September 14, 1990 |
In a decision hailed as a landmark by environmental groups, a federal appeals court ruled Thursday that the government must consider the impact a logging project will have on a "biological corridor" protecting plant and animal life. Lawyers for opponents of a proposed timber salvage and harvest plan in Northern California said the ruling was the first in the nation to overturn a project because of the potential effects on the biological diversity of an area.
September 17, 1996 |
Small bands of protesters fanned out across timber country Monday, blocking loggers' gates and wailing in front of the headquarters of a company that plans to begin salvage logging in an ancient redwood grove. The demonstrators included people who were among the 900 environmentalists--including singers Bonnie Raitt and Don Henley--who were arrested Sunday at Pacific Lumber Co.'s Carlotta mill.
September 29, 1996 |
An 11th-hour compromise to save the Headwaters Forest preserves the ancient heart of America's last unprotected expanse of virgin redwoods but leaves the great majority of the fog-shrouded primeval forest open to logging as early as this week. The decade-long struggle to protect the forest--which led to an agreement announced Saturday in Washington--ends the imminent threat of logging in a 7,500-acre island of trees along the Northern California coast just south of Eureka.
CALIFORNIA | LOCAL
December 2, 1992 |
A state appeals court Tuesday ordered Pacific Lumber Co. to temporarily stop logging in a North Coast old-growth redwood forest believed to be a habitat of the marbled murrelet, a small sea bird on California's endangered species list. Pacific Lumber, which began logging in the Owl Creek area of Humboldt County on Friday, said it stopped cutting after the stay was issued. But the company denied the birds were being harmed and said it would seek to dissolve the order.
March 16, 2000 |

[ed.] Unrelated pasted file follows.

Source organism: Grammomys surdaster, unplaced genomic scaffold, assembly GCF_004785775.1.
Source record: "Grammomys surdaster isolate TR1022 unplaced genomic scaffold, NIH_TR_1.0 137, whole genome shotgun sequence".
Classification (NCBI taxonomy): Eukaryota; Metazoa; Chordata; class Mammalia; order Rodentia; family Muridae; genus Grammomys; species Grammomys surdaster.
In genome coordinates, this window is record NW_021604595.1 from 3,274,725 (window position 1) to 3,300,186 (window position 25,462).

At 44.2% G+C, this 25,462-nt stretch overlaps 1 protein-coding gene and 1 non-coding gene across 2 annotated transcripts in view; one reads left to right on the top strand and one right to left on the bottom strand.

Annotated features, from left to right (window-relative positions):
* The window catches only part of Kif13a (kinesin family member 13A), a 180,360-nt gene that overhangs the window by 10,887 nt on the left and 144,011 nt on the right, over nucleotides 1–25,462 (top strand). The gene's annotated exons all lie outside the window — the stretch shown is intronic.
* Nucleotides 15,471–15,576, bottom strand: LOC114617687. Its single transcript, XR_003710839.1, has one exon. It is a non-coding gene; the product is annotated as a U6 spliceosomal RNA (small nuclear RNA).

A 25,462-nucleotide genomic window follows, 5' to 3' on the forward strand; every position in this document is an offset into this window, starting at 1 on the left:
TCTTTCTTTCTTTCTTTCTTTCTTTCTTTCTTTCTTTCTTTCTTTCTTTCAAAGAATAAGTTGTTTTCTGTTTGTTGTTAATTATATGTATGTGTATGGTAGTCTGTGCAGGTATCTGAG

State forestry officials seeking compromise unanimously approved six-month rules Wednesday to limit tree cutting near Northern California's rivers and streams. The State Board of Forestry's action drew mixed reviews from loggers and a quick hit from environmentalists.
July 5, 1991 |
A week of Earth First! protests began with the arrest of six activists who tried to halt timber-cutting on land bordering old-growth forests in Humboldt County. The six, who had chained themselves to logging equipment, were arrested on suspicion of trespassing near the Headwaters Forest, according to witnesses and sheriff's deputies. Earth First! said that Pacific Lumber Co. had renewed cutting second-growth timber on land along the Headwaters Forest.
June 11, 1999 |
A U.S. Forest Service report to be released today endorses a logging increase across more than 2 million acres of national forest in Northern California. The document, a draft environmental impact statement, deals with a congressionally approved logging blueprint, known as the Quincy plan, hammered out several years ago by a coalition of small-town citizens seeking a resolution to the bitter ongoing fights over tree-cutting in the Sierra Nevada.
February 28, 1998 |
Federal and state officials said Friday that they have reached agreement with a major corporate landowner on a plan that will allow logging in a nearly 200,000-acre swath of Northern California while preserving some of the most environmentally sensitive acres in the Headwaters Forest.
CALIFORNIA | LOCAL
July 13, 2001 |
Pacific Gas and Electric Co. will proceed with a scaled-back plan to clear oak trees in the Carpenter Canyon area. A panel of local officials toured an eight-acre "test site" Wednesday, where oaks had been marked for pruning or removal under PG&E transmission lines. The work was ordered because of fire concerns. On May 12, about 75 demonstrators gathered at a neighboring farm to protest the planned tree and brush clearing. PG&E agreed not to cut any of the oaks until experts studied the area.
September 4, 1990 |
About 600 anti-logging demonstrators marched peacefully Monday in Fortuna to a lumber mill for the last planned protest of Redwood Summer. The "Redwoodstock" marchers were met by 100 counter-demonstrators. Authorities said there were no arrests and no violence as the environmentalists made their way to the Pacific Lumber Co. mill in this town on California's northern coast.